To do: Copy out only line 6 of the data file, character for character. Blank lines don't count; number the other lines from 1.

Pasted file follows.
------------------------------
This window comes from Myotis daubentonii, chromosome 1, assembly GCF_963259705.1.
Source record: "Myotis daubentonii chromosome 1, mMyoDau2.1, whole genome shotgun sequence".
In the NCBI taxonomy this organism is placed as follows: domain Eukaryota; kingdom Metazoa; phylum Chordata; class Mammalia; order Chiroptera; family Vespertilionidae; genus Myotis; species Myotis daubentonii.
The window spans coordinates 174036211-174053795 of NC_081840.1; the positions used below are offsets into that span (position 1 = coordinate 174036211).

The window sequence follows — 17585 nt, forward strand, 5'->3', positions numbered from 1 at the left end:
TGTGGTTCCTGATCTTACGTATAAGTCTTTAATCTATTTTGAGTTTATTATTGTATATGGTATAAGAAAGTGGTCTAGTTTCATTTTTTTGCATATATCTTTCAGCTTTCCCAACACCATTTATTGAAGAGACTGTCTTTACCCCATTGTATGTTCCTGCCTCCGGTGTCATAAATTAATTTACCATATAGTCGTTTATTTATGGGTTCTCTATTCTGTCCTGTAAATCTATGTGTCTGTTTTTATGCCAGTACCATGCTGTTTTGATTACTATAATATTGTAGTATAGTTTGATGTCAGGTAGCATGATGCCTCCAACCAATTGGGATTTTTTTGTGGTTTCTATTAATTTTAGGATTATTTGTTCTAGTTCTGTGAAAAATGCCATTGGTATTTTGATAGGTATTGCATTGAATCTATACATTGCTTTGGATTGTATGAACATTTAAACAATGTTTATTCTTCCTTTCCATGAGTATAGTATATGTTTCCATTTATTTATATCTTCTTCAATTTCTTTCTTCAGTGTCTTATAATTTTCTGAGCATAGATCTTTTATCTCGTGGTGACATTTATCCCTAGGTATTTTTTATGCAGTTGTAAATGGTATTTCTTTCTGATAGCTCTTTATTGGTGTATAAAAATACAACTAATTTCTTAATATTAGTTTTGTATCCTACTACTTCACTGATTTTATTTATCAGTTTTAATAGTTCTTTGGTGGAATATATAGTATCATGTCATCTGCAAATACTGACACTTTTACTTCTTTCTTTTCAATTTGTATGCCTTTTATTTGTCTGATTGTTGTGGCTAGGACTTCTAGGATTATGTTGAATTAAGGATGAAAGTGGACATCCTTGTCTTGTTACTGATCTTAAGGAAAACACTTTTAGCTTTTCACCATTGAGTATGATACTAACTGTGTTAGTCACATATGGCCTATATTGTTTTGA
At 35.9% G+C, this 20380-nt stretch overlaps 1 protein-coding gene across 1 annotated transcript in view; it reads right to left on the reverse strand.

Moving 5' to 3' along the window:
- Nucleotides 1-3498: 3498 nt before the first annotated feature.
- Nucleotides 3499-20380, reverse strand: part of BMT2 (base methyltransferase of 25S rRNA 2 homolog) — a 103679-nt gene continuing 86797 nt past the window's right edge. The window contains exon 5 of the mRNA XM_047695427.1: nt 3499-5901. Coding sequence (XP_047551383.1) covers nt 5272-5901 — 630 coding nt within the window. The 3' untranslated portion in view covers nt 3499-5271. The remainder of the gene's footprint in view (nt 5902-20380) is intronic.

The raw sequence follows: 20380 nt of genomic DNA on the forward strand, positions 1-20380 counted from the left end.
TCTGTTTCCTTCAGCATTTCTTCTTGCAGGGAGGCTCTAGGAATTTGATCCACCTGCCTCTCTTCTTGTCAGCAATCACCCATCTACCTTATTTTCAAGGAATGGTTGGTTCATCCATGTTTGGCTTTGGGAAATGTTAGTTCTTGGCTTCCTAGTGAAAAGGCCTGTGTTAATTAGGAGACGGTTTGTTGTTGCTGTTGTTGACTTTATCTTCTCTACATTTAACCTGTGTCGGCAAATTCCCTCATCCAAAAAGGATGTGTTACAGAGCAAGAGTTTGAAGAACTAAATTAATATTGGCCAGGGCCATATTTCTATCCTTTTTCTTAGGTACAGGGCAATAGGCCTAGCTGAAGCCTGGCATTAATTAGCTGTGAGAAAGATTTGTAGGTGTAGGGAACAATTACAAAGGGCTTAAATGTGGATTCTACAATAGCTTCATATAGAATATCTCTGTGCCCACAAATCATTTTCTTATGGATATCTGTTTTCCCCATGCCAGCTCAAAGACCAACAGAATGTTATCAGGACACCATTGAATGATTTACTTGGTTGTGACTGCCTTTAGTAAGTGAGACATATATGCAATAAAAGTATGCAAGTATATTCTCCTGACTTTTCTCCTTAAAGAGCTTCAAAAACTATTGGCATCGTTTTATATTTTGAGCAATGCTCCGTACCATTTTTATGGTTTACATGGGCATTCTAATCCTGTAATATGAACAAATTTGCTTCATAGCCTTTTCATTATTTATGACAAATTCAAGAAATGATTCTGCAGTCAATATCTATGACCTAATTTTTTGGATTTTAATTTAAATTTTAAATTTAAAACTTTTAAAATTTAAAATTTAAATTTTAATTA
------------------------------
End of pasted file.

TGTGGTTCCTGATCTTACGTATAAGTCTTTAATCTATTTTGAGTTTATTATTGTATATGGTATAAGAAAGTGGTCTAGTTTCATTTTTTTGCATATATCTTTCAGCTTTCCCAACACCATTTATTGAAGAGACTGTCTTTACCCCATTGTATGTTCCTGCCTCCGGTGTCATAAATTAATTTACCATATAGTCGTTTATTTATGGGTTCTCTATTCTGTCCTGTAAATCTATGTGTCTGTTTTTATGCCAGTACCATGCTGTTTTGATTACTATAATATTGTAGTATAGTTTGATGTCAGGTAGCATGATGCCTCCAACCAATTGGGATTTTTTTGTGGTTTCTATTAATTTTAGGATTATTTGTTCTAGTTCTGTGAAAAATGCCATTGGTATTTTGATAGGTATTGCATTGAATCTATACATTGCTTTGGATTGTATGAACATTTAAACAATGTTTATTCTTCCTTTCCATGAGTATAGTATATGTTTCCATTTATTTATATCTTCTTCAATTTCTTTCTTCAGTGTCTTATAATTTTCTGAGCATAGATCTTTTATCTCGTGGTGACATTTATCCCTAGGTATTTTTTATGCAGTTGTAAATGGTATTTCTTTCTGATAGCTCTTTATTGGTGTATAAAAATACAACTAATTTCTTAATATTAGTTTTGTATCCTACTACTTCACTGATTTTATTTATCAGTTTTAATAGTTCTTTGGTGGAATATATAGTATCATGTCATCTGCAAATACTGACACTTTTACTTCTTTCTTTTCAATTTGTATGCCTTTTATTTGTCTGATTGTTGTGGCTAGGACTTCTAGGATTATGTTGAATTAAGGATGAAAGTGGACATCCTTGTCTTGTTACTGATCTTAAGGAAAACACTTTTAGCTTTTCACCATTGAGTATGATACTAACTGTGTTAGTCACATATGGCCTATATTGTTTTGA